However, the bot talk has me motivated to try it when I get back to my PC.

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Khorus said:

This can make weapons like the rocket launcher much easier to dodge, though, compared to human players.


If they wanted to, they could have coded-in an "evasive maneuver" routine even in vanilla Doom: each monster checks for the movement of projectiles within a certain distance of itself (let's say...2 or 3 map blocks away) and determine if any of them are moving too close to it. If so, temporarily modify its movement pattern in order to avoid them (I think ZDaemon bots kind of do that already, by quickly strafing whenever you shoot at them point blank).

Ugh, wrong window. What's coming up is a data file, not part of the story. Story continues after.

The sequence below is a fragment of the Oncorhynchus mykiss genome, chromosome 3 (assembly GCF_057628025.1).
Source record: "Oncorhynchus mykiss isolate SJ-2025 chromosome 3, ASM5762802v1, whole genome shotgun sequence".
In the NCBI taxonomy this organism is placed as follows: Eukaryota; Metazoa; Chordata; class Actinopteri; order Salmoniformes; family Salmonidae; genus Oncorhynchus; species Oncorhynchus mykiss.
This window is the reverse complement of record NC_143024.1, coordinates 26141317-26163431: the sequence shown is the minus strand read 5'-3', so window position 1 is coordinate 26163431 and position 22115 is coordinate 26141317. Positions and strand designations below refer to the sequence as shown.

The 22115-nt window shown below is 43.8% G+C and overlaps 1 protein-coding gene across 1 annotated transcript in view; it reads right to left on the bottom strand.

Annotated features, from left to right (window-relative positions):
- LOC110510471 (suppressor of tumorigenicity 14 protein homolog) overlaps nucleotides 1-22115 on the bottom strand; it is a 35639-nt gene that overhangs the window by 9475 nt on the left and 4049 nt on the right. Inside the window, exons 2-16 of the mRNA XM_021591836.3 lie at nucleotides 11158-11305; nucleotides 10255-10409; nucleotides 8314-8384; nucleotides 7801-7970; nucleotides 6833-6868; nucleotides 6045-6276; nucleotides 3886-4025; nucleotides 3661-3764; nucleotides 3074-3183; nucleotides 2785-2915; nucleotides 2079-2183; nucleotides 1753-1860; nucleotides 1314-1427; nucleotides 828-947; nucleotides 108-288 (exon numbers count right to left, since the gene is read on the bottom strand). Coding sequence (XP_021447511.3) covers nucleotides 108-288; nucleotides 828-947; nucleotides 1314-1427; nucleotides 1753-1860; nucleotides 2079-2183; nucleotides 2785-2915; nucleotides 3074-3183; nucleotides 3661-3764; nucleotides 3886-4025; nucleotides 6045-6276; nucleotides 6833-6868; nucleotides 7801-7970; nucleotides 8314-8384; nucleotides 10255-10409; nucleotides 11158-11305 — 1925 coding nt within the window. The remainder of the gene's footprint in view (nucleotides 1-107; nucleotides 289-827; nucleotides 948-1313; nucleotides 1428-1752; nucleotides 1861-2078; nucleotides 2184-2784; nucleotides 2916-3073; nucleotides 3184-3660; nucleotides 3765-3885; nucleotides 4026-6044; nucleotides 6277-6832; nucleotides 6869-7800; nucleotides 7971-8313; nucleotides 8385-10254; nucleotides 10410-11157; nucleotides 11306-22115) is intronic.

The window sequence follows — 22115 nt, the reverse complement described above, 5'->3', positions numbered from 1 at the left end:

Of course, it's too easy to overwhelm this mechanism in a fragfest or by spamming or using hitscan weapons, but still it gives inhuman dodging skills to the bots, even for projectiles behind their back.

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TF2 soldiers aim for your feet to make rockets more accurate instead of being able to simply strafe dodge them.

I've also noticed a lot of multiplayer games have accuracy cones where nothing is 100% accurate (except maybe sniper rifles). A lot of people had issues with ACM having accuracy cones in the single player. You'd shoot straight at something, but still manage to miss.